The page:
The terminal building in Civitavecchia was much quieter than in Igoumenitsa, there were no queues, the Grimaldi offices were clearly indicated, there were seats everywhere, and there was free Wi-Fi. Well, for the first 15 minute. I got the tickets and waited around for about an hour, when boarding began.

Again, the motorbikes where first to get on board, so I managed to get a good spot with a power socket and settled down to watch a film and spend the night. Tomorrow afternoon I would see Barcelona again.

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The Stelvio

Day 66 – Thursday 29th of August – Cortina d’Ampezzo to Sta. Maria (237km)

Those of you who are Top Gear fans will remember that Clarkson and company declared the Stelvio pass the best road ‘in the wooooorld’ until they discovered the Transfagarasan road on their visit to Romania. I had the privilege of riding that road almost two months ago and I completely agree with them – it is an amazing ride and a must for any bikers riding Europe. Today, however, our route back home was going to take us across the Stelvio and I was eager to see how it compared with the Transfagarasan and whether it deserved that second place.

I was very excited at the prospect of riding another legendary road, what I did not know was that the two days it would take us to get to Interlaken were going to be a feast of absolutely marvelous mountain passes that would make it very difficult to come to a conclusion and chose the best one.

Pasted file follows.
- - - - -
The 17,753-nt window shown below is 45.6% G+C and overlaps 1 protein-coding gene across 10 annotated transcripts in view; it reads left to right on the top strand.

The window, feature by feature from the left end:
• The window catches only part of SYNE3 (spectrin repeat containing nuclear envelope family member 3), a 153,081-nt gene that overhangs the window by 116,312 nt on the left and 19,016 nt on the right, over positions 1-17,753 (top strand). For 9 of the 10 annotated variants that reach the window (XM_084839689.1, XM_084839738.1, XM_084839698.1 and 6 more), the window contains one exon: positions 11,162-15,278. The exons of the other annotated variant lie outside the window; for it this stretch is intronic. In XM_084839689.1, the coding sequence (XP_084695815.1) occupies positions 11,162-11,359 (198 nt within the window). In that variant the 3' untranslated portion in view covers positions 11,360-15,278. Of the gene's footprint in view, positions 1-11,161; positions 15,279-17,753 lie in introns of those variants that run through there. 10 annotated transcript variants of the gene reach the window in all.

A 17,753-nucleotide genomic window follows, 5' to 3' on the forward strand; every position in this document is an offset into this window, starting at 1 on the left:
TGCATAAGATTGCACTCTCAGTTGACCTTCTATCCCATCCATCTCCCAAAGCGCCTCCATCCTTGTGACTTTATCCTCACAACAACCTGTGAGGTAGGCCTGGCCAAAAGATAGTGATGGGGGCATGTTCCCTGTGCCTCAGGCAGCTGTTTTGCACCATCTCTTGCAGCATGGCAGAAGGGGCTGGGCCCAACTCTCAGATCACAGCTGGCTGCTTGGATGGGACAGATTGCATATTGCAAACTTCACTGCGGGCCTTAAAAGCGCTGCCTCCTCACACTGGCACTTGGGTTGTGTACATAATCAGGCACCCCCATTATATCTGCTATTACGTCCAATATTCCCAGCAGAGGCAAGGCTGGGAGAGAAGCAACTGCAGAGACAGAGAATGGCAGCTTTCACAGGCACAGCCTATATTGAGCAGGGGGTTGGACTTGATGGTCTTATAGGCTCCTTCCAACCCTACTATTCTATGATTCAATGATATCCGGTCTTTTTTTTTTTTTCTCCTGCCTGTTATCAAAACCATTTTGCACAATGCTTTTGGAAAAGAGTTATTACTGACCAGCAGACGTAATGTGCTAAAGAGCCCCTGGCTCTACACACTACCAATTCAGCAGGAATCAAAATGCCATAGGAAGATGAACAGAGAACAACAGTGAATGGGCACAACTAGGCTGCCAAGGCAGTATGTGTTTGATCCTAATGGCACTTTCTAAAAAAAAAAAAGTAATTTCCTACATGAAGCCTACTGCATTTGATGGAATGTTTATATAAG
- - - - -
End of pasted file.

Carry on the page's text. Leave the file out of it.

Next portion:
I had bought a good old paper map of the Alps in Slovenia which had a lovely level of detail, and we were going to use that to navigate for the next few days, using the GPS only as extra help to get from one waypoint to the other and programming it on the way, as I did not want to depend on whatever route it might decide from A to B and miss on some great roads.

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We rode out of Cortina under a glorious blue sky, my allergy all but gone, and were soon climbing a pass called Di Sella. The tarmac was in excellent condition, there was not much traffic aside from other bikes and the road wound its way up the pass through lush fields of green, a combination of fast corners at the bottom and hairpins at the top. It was here that I saw for the first time that Italians number the corners on their mountain passes, so can count how many you have to go.

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We stopped at the top of the pass, where there were hundreds of cars parked. It was clear that it was the starting point of many hiking and climbing routes, and the place was crowded. Luckily, we were able to just park the bike next to a couple of GSs right by the road and decided to take a short walk up the mountain to enjoy the views. Nat was feeling a bit cold after the ride in the morning air, but a brisk hike up a mountain trail dressed in bike gear soon warmed us up.

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After taking a few pictures we got back on the bike and rode down the other side, which turned out to be even better.